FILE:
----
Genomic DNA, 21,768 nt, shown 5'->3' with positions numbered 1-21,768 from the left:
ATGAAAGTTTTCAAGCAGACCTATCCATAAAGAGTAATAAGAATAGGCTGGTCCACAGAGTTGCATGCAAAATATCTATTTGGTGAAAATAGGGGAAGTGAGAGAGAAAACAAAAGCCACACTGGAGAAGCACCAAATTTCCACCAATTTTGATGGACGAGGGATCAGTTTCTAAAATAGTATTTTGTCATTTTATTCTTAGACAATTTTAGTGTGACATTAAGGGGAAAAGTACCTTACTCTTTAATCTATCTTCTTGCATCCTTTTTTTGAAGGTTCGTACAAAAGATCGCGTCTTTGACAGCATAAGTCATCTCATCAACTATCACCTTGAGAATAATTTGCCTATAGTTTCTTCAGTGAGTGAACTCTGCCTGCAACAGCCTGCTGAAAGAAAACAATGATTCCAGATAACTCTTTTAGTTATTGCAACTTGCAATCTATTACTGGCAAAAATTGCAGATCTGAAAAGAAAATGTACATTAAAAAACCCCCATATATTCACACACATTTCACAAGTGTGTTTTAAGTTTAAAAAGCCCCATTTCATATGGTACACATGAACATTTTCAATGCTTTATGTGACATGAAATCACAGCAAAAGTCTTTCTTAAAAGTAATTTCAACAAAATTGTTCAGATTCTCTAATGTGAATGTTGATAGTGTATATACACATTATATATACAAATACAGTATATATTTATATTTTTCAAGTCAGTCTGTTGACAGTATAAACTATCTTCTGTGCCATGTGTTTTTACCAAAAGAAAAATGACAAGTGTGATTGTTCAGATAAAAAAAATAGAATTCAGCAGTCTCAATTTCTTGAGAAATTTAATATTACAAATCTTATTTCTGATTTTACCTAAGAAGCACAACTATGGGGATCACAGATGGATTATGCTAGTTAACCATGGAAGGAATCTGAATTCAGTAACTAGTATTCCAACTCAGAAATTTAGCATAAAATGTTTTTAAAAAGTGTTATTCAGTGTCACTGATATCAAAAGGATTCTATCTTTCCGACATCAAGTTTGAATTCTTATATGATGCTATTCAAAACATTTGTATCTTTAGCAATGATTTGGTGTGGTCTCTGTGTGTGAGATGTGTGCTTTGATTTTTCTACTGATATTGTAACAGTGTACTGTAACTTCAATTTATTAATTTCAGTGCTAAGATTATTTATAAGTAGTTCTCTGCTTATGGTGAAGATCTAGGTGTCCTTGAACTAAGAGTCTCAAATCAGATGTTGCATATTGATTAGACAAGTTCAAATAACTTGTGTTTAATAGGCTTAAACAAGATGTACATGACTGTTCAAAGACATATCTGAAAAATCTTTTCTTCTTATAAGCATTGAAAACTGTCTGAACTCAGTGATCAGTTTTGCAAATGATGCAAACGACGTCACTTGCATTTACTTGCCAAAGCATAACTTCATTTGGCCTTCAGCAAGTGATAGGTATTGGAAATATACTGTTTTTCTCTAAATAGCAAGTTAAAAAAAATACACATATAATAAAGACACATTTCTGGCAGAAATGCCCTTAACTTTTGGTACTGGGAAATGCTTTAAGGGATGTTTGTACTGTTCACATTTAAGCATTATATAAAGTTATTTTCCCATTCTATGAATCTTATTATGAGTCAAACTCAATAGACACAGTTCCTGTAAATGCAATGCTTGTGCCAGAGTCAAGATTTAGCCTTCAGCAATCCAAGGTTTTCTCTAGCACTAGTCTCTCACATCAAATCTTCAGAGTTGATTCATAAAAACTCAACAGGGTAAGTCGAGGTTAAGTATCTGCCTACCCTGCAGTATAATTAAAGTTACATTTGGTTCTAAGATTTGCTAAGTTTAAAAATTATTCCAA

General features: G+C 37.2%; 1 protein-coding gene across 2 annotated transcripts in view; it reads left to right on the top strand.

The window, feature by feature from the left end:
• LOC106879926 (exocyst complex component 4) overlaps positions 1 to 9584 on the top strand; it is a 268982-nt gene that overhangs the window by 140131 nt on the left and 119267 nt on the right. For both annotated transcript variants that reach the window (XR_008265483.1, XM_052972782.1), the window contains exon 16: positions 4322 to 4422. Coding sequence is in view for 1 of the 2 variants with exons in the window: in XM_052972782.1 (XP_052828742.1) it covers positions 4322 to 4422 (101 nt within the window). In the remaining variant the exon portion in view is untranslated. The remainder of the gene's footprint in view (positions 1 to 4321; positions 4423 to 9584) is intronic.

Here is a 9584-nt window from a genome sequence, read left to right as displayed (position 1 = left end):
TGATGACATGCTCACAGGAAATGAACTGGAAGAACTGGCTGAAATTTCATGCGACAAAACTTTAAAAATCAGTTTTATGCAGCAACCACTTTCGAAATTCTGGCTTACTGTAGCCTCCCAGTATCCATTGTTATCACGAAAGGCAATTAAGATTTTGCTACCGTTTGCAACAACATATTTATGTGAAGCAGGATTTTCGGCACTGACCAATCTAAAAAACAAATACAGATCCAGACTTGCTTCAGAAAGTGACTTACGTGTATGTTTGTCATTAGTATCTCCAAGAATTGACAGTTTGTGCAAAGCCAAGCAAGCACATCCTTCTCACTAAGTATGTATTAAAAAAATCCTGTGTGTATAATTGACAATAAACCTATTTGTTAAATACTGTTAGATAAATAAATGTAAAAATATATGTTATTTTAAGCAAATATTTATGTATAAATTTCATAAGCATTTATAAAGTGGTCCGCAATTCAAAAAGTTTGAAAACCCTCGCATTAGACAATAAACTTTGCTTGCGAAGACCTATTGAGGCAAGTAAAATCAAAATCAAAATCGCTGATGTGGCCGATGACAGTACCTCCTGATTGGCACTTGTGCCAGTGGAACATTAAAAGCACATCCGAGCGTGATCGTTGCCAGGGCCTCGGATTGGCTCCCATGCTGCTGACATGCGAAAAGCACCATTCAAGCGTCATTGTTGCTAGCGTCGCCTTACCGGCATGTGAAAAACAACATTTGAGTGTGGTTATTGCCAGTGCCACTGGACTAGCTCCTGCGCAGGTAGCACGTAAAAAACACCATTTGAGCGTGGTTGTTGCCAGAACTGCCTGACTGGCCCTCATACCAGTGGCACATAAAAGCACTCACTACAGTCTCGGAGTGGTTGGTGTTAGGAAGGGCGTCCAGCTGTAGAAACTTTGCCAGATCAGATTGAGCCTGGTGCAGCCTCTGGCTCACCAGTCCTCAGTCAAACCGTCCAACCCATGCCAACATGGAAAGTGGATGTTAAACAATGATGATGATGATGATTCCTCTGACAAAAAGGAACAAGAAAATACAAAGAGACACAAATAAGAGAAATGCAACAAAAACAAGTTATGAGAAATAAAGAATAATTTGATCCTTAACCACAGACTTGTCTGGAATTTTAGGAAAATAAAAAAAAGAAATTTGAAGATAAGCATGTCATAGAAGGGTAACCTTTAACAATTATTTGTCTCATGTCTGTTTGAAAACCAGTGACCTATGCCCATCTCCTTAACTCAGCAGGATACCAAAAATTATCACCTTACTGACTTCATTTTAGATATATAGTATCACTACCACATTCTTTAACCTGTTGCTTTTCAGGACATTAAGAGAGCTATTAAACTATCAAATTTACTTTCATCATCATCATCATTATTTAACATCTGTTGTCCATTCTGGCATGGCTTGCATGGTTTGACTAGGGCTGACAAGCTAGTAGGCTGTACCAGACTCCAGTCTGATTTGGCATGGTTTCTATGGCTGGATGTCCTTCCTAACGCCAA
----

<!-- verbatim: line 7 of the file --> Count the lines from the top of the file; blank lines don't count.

TGATGACATGCTCACAGGAAATGAACTGGAAGAACTGGCTGAAATTTCATGCGACAAAACTTTAAAAATCAGTTTTATGCAGCAACCACTTTCGAAATTCTGGCTTACTGTAGCCTCCCAGTATCCATTGTTATCACGAAAGGCAATTAAGATTTTGCTACCGTTTGCAACAACATATTTATGTGAAGCAGGATTTTCGGCACTGACCAATCTAAAAAACAAATACAGATCCAGACTTGCTTCAGAAAGTGACTTACGTGTATGTTTGTCATTAGTATCTCCAAGAATTGACAGTTTGTGCAAAGCCAAGCAAGCACATCCTTCTCACTAAGTATGTATTAAAAAAATCCTGTGTGTATAATTGACAATAAACCTATTTGTTAAATACTGTTAGATAAATAAATGTAAAAATATATGTTATTTTAAGCAAATATTTATGTATAAATTTCATAAGCATTTATAAAGTGGTCCGCAATTCAAAAAGTTTGAAAACCCTCGCATTAGACAATAAACTTTGCTTGCGAAGACCTATTGAGGCAAGTAAAATCAAAATCAAAATCGCTGATGTGGCCGATGACAGTACCTCCTGATTGGCACTTGTGCCAGTGGAACATTAAAAGCACATCCGAGCGTGATCGTTGCCAGGGCCTCGGATTGGCTCCCATGCTGCTGACATGCGAAAAGCACCATTCAAGCGTCATTGTTGCTAGCGTCGCCTTACCGGCATGTGAAAAACAACATTTGAGTGTGGTTATTGCCAGTGCCACTGGACTAGCTCCTGCGCAGGTAGCACGTAAAAAACACCATTTGAGCGTGGTTGTTGCCAGAACTGCCTGACTGGCCCTCATACCAGTGGCACATAAAAGCACTCACTACAGTCTCGGAGTGGTTGGTGTTAGGAAGGGCGTCCAGCTGTAGAAACTTTGCCAGATCAGATTGAGCCTGGTGCAGCCTCTGGCTCACCAGTCCTCAGTCAAACCGTCCAACCCATGCCAACATGGAAAGTGGATGTTAAACAATGATGATGATGATGATTCCTCTGACAAAAAGGAACAAGAAAATACAAAGAGACACAAATAAGAGAAATGCAACAAAAACAAGTTATGAGAAATAAAGAATAATTTGATCCTTAACCACAGACTTGTCTGGAATTTTAGGAAAATAAAAAAAAGAAATTTGAAGATAAGCATGTCATAGAAGGGTAACCTTTAACAATTATTTGTCTCATGTCTGTTTGAAAACCAGTGACCTATGCCCATCTCCTTAACTCAGCAGGATACCAAAAATTATCACCTTACTGACTTCATTTTAGATATATAGTATCACTACCACATTCTTTAACCTGTTGCTTTTCAGGACATTAAGAGAGCTATTAAACTATCAAATTTACTTTCATCATCATCATCATTATTTAACATCTGTTGTCCATTCTGGCATGGCTTGCATGGTTTGACTAGGGCTGACAAGCTAGTAGGCTGTACCAGACTCCAGTCTGATTTGGCATGGTTTCTATGGCTGGATGTCCTTCCTAACGCCAA